Department of Foods for Health Institute, University of California, USA
Received date: July 21, 2016; Accepted date: April 03, 2017; Published date: April 10, 2017
Citation: Schaefer SE. Sleep Duration and Obesity of Young Mexican-heritage Children in Rural California. J Child Obes. 2017, 2:5. doi:10.21767/2572-5394.100027
Copyright: © 2017 Schaefer SE, et al. This is an open-access article distributed under the terms of the Creative Commons Attribution License, which permits unrestricted use, distribution, and reproduction in any medium, provided the original author and source are credited.
Background: Short sleep duration may contribute to obesity and metabolic disease. The objective of this study was to characterize how sleep duration was associated with childhood obesity in two rural Mexican-heritage communities in California.
Methods: Data were collected from children 4-8 years of age (N=148) in two rural communities in California. Trained staff conducted family demographic surveys and child anthropometric measurements. Continuous physical activity and sleep data were collected via a wrist-worn accelerometer for one week. Nightly sleep duration was examined among preschool (4-5 years) and school age (6-8 years) children against measures of weight status and BMI.
Results: The majority of children (95%) measured in this study appeared to fall short of recommended sleep times. The mean duration of nightly sleep among children was 8.3 hours. Among children 6-8 years of age, sleep duration was marginally shorter among overweight/obese children compared to children of normal weight. Multiple regression showed body mass index percentile was negatively associated with sleep duration, among children whose families had been longer in the United States (p=0.015, R2=0.1352).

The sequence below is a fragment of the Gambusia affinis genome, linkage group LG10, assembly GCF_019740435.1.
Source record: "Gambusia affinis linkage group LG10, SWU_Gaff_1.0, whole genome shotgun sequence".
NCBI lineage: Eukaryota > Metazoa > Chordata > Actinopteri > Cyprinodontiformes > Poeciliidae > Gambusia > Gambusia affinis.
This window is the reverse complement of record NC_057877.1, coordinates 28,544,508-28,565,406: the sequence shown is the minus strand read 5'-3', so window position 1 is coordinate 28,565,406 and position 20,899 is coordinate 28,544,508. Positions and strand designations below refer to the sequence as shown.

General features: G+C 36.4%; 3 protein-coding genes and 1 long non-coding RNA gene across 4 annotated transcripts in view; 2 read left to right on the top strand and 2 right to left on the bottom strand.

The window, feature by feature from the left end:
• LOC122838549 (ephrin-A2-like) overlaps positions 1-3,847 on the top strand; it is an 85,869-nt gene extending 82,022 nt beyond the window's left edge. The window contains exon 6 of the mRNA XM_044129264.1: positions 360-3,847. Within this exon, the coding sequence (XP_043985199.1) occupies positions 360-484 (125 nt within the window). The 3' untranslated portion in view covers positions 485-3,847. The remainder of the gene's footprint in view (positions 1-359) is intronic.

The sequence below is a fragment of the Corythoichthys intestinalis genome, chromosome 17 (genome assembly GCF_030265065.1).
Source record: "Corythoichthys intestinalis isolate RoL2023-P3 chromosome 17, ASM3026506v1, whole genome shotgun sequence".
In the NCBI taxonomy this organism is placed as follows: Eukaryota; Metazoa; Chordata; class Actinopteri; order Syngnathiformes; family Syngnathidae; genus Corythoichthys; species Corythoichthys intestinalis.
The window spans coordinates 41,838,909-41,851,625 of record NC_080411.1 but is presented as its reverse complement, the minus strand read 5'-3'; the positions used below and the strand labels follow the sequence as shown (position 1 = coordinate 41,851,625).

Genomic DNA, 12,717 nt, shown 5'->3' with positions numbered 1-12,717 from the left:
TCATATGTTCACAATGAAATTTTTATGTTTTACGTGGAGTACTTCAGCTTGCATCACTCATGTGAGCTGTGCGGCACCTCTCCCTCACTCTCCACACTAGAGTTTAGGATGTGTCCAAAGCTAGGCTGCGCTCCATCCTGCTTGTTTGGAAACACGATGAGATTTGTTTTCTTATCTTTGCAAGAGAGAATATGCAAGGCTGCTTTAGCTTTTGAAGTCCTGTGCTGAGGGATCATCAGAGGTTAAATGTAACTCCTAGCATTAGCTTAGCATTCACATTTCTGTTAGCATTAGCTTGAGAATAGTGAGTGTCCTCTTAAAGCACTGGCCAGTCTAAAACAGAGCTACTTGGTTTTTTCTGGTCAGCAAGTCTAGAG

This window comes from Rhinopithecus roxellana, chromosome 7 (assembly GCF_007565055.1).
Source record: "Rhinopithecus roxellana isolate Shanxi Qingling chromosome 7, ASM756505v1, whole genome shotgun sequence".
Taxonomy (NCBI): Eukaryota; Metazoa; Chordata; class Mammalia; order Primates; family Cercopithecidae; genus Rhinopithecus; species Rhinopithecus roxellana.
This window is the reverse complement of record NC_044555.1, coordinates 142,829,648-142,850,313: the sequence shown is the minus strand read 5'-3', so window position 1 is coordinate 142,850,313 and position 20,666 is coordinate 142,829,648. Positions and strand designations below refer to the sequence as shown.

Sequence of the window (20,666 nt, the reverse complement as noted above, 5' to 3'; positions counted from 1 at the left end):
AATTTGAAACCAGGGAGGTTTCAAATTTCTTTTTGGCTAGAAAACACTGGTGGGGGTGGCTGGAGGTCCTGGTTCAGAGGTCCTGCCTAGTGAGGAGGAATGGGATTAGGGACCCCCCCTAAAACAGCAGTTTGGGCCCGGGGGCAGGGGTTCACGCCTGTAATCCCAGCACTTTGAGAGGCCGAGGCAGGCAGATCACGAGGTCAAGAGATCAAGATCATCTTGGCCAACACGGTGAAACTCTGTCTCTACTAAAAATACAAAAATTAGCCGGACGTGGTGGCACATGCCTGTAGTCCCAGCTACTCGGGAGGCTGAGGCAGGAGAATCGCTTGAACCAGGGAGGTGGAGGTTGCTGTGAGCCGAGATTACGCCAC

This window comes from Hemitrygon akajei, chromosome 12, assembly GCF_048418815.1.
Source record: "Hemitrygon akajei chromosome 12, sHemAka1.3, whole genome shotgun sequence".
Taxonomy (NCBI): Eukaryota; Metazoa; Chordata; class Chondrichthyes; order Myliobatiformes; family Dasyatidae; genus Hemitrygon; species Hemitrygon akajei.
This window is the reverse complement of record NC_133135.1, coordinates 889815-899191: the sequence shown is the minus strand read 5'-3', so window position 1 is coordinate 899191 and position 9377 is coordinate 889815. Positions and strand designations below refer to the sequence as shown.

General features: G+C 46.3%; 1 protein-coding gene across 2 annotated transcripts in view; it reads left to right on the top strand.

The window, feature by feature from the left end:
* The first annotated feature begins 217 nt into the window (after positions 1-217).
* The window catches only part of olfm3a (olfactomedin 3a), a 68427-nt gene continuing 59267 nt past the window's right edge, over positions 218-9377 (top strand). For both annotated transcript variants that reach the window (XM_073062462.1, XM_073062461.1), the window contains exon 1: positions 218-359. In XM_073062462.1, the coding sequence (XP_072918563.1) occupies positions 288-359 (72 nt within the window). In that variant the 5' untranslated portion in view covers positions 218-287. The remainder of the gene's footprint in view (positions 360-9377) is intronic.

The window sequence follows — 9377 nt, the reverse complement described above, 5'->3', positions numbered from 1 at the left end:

Conclusion: Promoting longer sleep may be an important part of weight gain prevention once children reach school age, especially in Latino communities where acculturation is an additional risk factor for obesity.
Sleep duration; childhood obesity; Latino health; community; intervention; acculturation; health behaviour
AOS: American Oriented Scale; BMI: Body Mass Index; CBPR: Community Based Participatory Research; CDC: Centers of Disease Control and Prevention; MOS: Mexican Oriented Scale; MVPA: Moderate-to-Vigorous Physical Activity; NSF: National Sleep Foundation; NSFS: Niños Sanos, Familia Sana; UCD: University of California, Davis